Cat's eye (road)

From Academic Kids

Missing image
Raised_pavement_marker.jpg
The orange markers separate opposing traffic lanes.
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Cat's_eye.JPG
A close up of a red cat's eye

A cat's eye (also known as a Botts' dot, raised pavement marker, delineator, or simply a reflector) is a device used in some countries for road construction. A safety device, it usually has some form of a retroreflective mechanism such as paint or a plastic corner reflector built into a sturdy housing, capable of surviving as vehicles pass over it. In places where roads are subject to snow, they must also survive being driven over by a snow plough. They are placed along road markings, as they serve to highlight these markings at night, fog, or low lighting conditions.

Cat's eyes were invented in 1933 by Percy Shaw of Yorkshire in England. The name "cat's eye" comes because the inventor was inspired when he saw light reflecting from cat's eyes. They became popular in Britain during World War II, in the era of blackouts. The Government realised that drivers needed to see where they were going, even in the midst of a blackout. Cat's eyes use a system where the light is reflected from the car's headlights, thus allowing a limited amount of light. There are now some self-illuminated versions, either wired to a power supply or using solar power. These increase visibility range. An unexpected benefit of cat's eyes is the typical thunk sound made when driving over the device, warning a driver that they have started to leave their lane.

In the UK, cat's eyes retract into a housing when driven over — the lenses are cleaned against a rubber scraper as they move, thus ensuring they are visible.

Contents

Local practice

United Kingdom

Various types of cat's eye exist. In Britain, white cat's eyes are used for the centre of a road, lane markings, or soft traffic islands. Red cat's eyes are placed along the hard shoulder of a motorway, and orange cat's eyes are placed along the edge of the central reservation. Green cat's eyes denote joining or leaving slip roads at junctions, and blue cat's eyes are used for police slip roads. In Ireland, usage is similar, but yellow cat's eyes are used on all hard shoulders, including motorways (red cat's eyes are not used, nor are blue). In addition, standalone retroreflector batons are often used on the verge of Irish roads.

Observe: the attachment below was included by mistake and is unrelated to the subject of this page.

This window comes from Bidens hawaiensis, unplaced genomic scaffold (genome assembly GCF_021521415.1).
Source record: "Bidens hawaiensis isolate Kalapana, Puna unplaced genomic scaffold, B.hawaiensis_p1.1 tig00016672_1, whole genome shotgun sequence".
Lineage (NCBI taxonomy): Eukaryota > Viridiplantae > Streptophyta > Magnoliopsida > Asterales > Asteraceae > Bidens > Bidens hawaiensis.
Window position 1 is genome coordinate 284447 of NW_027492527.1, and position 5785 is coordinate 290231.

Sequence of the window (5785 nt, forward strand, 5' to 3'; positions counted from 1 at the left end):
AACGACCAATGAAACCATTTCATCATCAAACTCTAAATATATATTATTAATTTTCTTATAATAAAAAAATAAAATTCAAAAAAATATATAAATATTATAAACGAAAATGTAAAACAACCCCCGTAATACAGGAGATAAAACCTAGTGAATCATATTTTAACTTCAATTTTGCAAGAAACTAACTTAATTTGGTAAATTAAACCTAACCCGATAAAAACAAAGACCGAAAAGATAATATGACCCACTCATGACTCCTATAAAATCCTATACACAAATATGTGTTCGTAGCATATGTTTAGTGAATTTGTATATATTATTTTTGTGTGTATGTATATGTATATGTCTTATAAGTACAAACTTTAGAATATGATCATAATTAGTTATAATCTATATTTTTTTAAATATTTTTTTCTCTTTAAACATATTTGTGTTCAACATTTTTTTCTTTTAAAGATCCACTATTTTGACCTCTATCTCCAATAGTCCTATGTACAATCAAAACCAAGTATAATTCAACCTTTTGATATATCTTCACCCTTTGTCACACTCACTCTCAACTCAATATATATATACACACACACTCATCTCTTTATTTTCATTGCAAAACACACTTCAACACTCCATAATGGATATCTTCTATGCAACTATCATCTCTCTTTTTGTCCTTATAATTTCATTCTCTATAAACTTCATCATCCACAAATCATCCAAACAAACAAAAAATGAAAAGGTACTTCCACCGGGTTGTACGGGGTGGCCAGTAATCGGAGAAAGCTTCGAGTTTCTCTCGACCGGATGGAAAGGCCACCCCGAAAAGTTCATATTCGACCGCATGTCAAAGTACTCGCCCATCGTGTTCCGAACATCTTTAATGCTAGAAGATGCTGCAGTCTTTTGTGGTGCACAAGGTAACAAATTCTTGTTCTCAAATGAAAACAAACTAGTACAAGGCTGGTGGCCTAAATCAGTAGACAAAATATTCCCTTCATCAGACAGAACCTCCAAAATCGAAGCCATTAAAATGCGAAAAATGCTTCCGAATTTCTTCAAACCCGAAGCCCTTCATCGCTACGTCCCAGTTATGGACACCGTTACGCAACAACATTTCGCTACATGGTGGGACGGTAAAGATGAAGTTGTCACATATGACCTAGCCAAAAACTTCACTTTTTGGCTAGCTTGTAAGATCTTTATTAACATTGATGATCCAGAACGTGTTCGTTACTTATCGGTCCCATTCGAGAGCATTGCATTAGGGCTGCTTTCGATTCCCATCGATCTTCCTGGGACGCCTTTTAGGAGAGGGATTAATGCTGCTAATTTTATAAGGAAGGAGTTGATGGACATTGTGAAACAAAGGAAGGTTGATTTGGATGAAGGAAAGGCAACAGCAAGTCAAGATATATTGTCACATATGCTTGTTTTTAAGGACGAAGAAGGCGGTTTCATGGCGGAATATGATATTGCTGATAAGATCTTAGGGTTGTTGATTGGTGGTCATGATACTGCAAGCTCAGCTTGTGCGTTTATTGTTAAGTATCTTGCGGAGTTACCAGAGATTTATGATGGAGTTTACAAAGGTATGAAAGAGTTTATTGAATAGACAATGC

United States

Most regions of the United States use devices with two angled edges facing the drivers with a corner reflector strip. They are slightly placed under the pavement in areas where snow plowing is frequent. The devices can be seen from a great range and come in three colors.

  • White markers — for lane markings and the shoulder. These sometimes have a red strip on the opposite side to notify drivers of their incorrect direction of travel.
  • Yellow markers — found on the left signifying the traffic direction change, or a median. They are also sometimes used on the shoulder.
  • Blue markers — Usually used to mark the location of fire hydrants.

The current trend for lane markings is to intersperse retroreflective paint lines with reflectors as seen on the majority of American highways.

Botts' dots

In the U.S. state of California, similar objects called Botts' dots are used to mark lanes on state highways and many arterial roads. They are named after Dr. Elbert Botts, a California Department of Transportation (Caltrans) engineer credited with inventing the epoxy used to attach the markers to the road. They come in two varieties: rounded white markers used for lane dividers; and square, colored, reflective markers used for other situations. Of the square markers, white markers are used (between clusters of the round markers) to indicate lane lines (often with red "wrong way" reflectors on the back side), yellow markers to separate traffic directions, and blue to locate fire hydrants.

The markers were developed in the 1950s and 1960s as a replacement for painted lane lines for several reasons, mainly due to painted lines becoming invisible during rain and because painting the lines exposed Caltrans workers to dangerous traffic situations. Early experiments, however, were disastrously unsuccessful until Botts' invention of a new epoxy; the glues available at the time were simply not strong enough, and both screws and nails had a bad habit of coming out of the pavement and puncturing tires.

Over the years, Caltrans has wavered back and forth between using asphalt and concrete for new freeways. The current trend is to use concrete, but since white Botts dots are hard to see on white concrete through sun glare, Caltrans has often been forced by public demand to paint lane stripes on freeways that run east-west (and thus face the sunrise or sunset).

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Santaclaritaintersection.jpg
A typical stretch of Valencia Boulevard in Valencia, California, where the lanes are marked only by Botts' dots. The bridge in the distance carries a paseo (a type of dedicated pedestrian pathway unique to Valencia) over the roadway.

Also, Botts' dots are rarely used on freeways in regions where it snows because snow plows scrape them off. On such freeways in California, Caltrans solved this problem by using lane stripes in place of the round markers, and by carving little "dips" in between the stripes for the square markers so that the snow plows go straight over them. The small dips also provide an even larger "bump" than Botts' dots alone.

As seen in the photograph to the right, some wealthy American cities are able to replace lane stripes with Botts' dots altogether, so that paint is used only for turn arrows and crosswalks at intersections.

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